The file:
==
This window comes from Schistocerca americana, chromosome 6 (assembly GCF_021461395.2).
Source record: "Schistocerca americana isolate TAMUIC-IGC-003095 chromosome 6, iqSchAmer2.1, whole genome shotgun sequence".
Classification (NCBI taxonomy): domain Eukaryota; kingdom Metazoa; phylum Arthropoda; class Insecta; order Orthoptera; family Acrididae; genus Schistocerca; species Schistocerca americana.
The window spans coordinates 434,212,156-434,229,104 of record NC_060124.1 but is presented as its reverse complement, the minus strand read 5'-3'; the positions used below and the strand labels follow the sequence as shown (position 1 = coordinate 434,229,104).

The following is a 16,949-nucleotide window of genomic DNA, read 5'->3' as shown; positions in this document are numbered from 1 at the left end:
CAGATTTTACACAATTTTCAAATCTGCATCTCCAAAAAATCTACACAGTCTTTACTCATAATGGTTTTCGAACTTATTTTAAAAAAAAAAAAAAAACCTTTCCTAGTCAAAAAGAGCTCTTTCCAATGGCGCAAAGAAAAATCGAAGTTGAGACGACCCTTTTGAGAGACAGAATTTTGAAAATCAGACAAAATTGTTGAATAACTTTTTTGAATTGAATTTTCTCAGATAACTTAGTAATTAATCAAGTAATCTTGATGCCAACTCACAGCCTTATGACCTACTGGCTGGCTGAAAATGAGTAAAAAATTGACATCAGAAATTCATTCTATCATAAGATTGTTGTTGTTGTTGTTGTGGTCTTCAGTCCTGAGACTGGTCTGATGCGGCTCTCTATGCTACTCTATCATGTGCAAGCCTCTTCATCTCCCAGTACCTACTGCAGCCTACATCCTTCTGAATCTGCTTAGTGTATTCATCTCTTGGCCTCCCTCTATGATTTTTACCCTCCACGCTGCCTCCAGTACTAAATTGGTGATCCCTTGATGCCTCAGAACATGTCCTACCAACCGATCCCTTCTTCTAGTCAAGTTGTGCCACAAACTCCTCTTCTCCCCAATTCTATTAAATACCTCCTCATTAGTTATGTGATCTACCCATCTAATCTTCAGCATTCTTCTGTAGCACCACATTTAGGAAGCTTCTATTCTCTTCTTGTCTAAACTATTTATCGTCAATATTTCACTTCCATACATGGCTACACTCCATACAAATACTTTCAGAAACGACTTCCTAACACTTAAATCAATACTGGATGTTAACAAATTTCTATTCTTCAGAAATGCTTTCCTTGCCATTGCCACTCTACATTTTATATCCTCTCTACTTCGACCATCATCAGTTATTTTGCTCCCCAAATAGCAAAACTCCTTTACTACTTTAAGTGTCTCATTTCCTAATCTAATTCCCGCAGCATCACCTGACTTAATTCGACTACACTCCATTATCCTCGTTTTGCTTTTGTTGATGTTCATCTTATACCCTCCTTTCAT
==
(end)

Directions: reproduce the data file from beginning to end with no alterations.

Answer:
This window comes from Schistocerca americana, chromosome 6 (assembly GCF_021461395.2).
Source record: "Schistocerca americana isolate TAMUIC-IGC-003095 chromosome 6, iqSchAmer2.1, whole genome shotgun sequence".
Classification (NCBI taxonomy): domain Eukaryota; kingdom Metazoa; phylum Arthropoda; class Insecta; order Orthoptera; family Acrididae; genus Schistocerca; species Schistocerca americana.
The window spans coordinates 434,212,156-434,229,104 of record NC_060124.1 but is presented as its reverse complement, the minus strand read 5'-3'; the positions used below and the strand labels follow the sequence as shown (position 1 = coordinate 434,229,104).

The following is a 16,949-nucleotide window of genomic DNA, read 5'->3' as shown; positions in this document are numbered from 1 at the left end:
CAGATTTTACACAATTTTCAAATCTGCATCTCCAAAAAATCTACACAGTCTTTACTCATAATGGTTTTCGAACTTATTTTAAAAAAAAAAAAAAAACCTTTCCTAGTCAAAAAGAGCTCTTTCCAATGGCGCAAAGAAAAATCGAAGTTGAGACGACCCTTTTGAGAGACAGAATTTTGAAAATCAGACAAAATTGTTGAATAACTTTTTTGAATTGAATTTTCTCAGATAACTTAGTAATTAATCAAGTAATCTTGATGCCAACTCACAGCCTTATGACCTACTGGCTGGCTGAAAATGAGTAAAAAATTGACATCAGAAATTCATTCTATCATAAGATTGTTGTTGTTGTTGTTGTGGTCTTCAGTCCTGAGACTGGTCTGATGCGGCTCTCTATGCTACTCTATCATGTGCAAGCCTCTTCATCTCCCAGTACCTACTGCAGCCTACATCCTTCTGAATCTGCTTAGTGTATTCATCTCTTGGCCTCCCTCTATGATTTTTACCCTCCACGCTGCCTCCAGTACTAAATTGGTGATCCCTTGATGCCTCAGAACATGTCCTACCAACCGATCCCTTCTTCTAGTCAAGTTGTGCCACAAACTCCTCTTCTCCCCAATTCTATTAAATACCTCCTCATTAGTTATGTGATCTACCCATCTAATCTTCAGCATTCTTCTGTAGCACCACATTTAGGAAGCTTCTATTCTCTTCTTGTCTAAACTATTTATCGTCAATATTTCACTTCCATACATGGCTACACTCCATACAAATACTTTCAGAAACGACTTCCTAACACTTAAATCAATACTGGATGTTAACAAATTTCTATTCTTCAGAAATGCTTTCCTTGCCATTGCCACTCTACATTTTATATCCTCTCTACTTCGACCATCATCAGTTATTTTGCTCCCCAAATAGCAAAACTCCTTTACTACTTTAAGTGTCTCATTTCCTAATCTAATTCCCGCAGCATCACCTGACTTAATTCGACTACACTCCATTATCCTCGTTTTGCTTTTGTTGATGTTCATCTTATACCCTCCTTTCAT